IndyCar 2016 driver review: Will Power

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MotorSportsTalk looks through the Verizon IndyCar Series field, driver-by-driver, following the conclusion of the season in mid-September at Sonoma Raceway.

In 2016, Will Power ended second after a year that featured a false start, then an exciting return to form.

Will Power, No. 12 Team Penske Chevrolet

  • 2015: 3rd Place, 1 Win, 6 Poles, 3 Podiums, 7 Top-5, 10 Top-10, 298 Laps Led, 4.1 Avg. Start, 9.4 Avg. Finish
  • 2016: 2nd Place, 4 Wins, 2 Poles, 7 Podiums, 8 Top-5, 11 Top-10, 139 Laps Led, 5.7 Avg. Start, 7.9 Avg. Finish

The 2016 version of Will Power was Will Power 2.0. The previous incarnation from his maiden season in Champ Car in 2006 through three straight title defeats in 2012 and his breakthrough title in 2014 was often a boom-or-bust phenomenon – you never could catch him when he started out front, but his inconsistency and mind often worked against him.

Power conquered the demons in back-to-back seasons in 2013 and 2014. The Australian scored that authoritative, dominant win at the 2013 season finale at Fontana’s Auto Club Speedway – a track where a year earlier he’d seen that title slip away. And then a year later, he was winning the championship at Fontana to finally reach that pinnacle.

So the end of Power 1.0 fused into Power 2.0 in 2016, but only after a health scare over the winter. With his fitness and health not sufficiently up to scratch, and Power actually worse physically than most people realized, his 2016 campaign started slow and then was set back with that forcing to miss the race at St. Petersburg after qualifying on pole following a misdiagnosed concussion. Power was OK the next few races but it was Detroit when the ‘ol Power 1.0 made a reappearance in a 2.0 style.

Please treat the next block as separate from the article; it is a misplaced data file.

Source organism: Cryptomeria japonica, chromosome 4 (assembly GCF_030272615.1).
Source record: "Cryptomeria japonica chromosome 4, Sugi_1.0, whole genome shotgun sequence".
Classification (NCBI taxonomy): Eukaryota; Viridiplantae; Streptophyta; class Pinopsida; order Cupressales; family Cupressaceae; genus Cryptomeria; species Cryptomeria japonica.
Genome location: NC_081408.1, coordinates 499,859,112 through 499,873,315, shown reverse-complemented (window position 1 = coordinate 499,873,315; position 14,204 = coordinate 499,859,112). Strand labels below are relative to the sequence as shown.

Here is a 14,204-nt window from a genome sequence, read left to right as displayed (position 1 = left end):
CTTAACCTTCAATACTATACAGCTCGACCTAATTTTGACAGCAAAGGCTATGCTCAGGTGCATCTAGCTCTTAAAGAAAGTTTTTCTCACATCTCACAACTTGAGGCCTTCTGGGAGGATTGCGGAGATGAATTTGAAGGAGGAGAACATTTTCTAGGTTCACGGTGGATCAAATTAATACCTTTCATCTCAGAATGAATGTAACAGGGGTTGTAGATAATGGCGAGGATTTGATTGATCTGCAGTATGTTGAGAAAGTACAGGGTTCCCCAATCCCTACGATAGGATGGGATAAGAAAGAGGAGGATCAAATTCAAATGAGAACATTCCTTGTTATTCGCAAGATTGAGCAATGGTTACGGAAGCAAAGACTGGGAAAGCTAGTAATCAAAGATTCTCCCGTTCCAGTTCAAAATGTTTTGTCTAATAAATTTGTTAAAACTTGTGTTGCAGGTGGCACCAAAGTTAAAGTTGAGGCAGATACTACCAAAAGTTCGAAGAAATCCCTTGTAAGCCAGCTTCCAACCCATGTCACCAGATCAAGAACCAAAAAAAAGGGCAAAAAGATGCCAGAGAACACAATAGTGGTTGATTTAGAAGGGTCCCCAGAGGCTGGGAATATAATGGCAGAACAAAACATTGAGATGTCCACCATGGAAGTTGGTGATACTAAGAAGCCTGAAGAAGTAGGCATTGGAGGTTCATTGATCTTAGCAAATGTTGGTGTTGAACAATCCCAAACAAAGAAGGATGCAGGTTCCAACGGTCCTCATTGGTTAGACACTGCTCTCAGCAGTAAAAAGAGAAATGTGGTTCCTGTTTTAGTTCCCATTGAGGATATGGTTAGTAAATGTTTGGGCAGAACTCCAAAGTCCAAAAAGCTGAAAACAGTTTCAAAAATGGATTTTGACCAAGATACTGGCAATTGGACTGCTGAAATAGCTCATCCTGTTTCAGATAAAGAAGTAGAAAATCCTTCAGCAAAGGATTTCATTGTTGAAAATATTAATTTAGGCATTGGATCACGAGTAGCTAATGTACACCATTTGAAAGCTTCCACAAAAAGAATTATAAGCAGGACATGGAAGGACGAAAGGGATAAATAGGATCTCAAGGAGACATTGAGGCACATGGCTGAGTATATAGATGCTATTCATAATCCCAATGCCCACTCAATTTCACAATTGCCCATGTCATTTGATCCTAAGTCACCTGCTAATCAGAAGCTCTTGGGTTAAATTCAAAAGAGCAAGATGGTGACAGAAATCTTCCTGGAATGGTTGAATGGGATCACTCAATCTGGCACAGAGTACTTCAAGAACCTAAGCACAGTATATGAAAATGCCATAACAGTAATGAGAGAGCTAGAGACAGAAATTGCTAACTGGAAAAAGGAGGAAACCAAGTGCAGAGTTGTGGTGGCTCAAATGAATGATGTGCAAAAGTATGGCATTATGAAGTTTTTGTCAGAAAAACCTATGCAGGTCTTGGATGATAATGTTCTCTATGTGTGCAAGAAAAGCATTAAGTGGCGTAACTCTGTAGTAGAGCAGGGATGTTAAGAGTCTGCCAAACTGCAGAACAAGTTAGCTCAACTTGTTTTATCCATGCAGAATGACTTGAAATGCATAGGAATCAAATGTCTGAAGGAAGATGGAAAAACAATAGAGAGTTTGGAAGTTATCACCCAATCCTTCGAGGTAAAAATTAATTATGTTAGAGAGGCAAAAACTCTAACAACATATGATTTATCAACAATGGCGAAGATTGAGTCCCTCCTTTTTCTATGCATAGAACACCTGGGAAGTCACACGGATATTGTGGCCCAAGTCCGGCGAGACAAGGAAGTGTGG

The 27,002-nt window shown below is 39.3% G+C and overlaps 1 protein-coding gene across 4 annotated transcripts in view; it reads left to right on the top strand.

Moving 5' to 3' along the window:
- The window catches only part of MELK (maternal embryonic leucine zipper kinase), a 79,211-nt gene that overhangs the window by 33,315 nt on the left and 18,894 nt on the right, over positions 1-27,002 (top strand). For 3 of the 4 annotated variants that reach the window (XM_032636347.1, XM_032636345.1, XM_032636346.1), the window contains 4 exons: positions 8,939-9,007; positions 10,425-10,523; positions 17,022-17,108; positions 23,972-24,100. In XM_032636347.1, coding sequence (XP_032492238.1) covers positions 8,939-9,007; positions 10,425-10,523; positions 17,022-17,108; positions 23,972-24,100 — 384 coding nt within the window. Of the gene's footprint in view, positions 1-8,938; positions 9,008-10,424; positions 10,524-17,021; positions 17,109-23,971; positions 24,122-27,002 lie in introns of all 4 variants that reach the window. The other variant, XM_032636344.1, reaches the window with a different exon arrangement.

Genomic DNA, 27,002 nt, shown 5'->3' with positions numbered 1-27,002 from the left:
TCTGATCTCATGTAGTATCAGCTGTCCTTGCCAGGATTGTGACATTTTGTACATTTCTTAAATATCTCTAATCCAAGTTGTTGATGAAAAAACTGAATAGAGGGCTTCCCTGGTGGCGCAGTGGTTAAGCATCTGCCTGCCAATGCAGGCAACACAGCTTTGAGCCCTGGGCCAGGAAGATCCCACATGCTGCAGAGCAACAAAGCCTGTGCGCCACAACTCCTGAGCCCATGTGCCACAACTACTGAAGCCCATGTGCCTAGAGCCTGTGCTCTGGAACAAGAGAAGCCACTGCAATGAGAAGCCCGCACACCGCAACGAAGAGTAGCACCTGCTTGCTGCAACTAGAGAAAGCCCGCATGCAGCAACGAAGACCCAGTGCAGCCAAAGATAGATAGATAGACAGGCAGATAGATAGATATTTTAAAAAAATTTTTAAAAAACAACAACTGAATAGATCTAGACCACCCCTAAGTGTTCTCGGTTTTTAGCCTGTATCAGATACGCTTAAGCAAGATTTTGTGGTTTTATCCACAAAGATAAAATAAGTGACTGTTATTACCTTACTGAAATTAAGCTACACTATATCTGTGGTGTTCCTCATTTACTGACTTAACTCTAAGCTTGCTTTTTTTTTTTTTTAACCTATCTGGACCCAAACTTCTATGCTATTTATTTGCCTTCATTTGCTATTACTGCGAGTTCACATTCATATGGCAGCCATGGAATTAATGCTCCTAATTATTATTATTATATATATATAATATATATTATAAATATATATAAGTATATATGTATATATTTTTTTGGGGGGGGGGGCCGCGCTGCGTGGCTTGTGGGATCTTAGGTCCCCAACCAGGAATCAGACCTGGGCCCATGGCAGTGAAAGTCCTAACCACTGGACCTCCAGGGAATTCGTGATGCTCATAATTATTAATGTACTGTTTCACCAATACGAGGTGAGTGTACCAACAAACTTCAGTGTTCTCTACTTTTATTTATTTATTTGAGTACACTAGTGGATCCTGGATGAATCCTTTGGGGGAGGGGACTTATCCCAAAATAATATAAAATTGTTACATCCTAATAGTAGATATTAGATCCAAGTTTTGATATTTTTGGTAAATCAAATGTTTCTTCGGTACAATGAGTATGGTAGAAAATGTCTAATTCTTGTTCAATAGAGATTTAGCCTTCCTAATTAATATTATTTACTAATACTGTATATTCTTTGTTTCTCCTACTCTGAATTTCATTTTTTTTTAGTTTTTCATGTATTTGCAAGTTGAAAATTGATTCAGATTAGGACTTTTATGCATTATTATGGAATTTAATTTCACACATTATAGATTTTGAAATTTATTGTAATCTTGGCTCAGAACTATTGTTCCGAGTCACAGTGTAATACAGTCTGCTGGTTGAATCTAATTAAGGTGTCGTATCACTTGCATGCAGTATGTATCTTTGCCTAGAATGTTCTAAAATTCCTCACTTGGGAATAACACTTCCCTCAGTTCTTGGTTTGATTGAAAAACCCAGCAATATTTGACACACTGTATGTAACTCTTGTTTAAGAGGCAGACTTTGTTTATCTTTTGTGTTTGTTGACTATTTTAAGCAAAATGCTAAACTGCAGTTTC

He was back to that assassin-up-front style, yet at the same point, he’d also morphed into the fusion of Team Penske’s sage in Rick Mears and his old title adversary, Dario Franchitti, in one fell swoop. Power drove more methodically and let the races come to him – two of his wins at Toronto and Pocono were wins that the 2011 or 2012 Power may not have been able to pull off, but through fine tuning over a race and typically brilliant strategy from Tim Cindric on the box, he did so.

That run of four wins and two seconds in a six-race stretch was a mesmerizing one – and had he not lost the lead to Simon Pagenaud at Mid-Ohio, they would have been tied on points heading into the Texas conclusion. We can only wonder how the title battle would have changed in that scenario.

This was not Power’s best year by a statistical measure but it may have been his best one from a human one. Throughout the year, Power was more serene, at peace with himself, his car and his situation, without the pressures of needing to win that elusive first title and knowing he’d done a sterling job to even get into title contending position in the first place. Pagenaud, and for that matter even Helio Castroneves, outqualified him over the course of the year but Power never let it get him down except for perhaps one or two occasions.

He heads into the winter content, high on life, and excited to become a first-time father with wife Liz. He also remains one of IndyCar’s best and most complete drivers, with 10 full-time seasons now complete.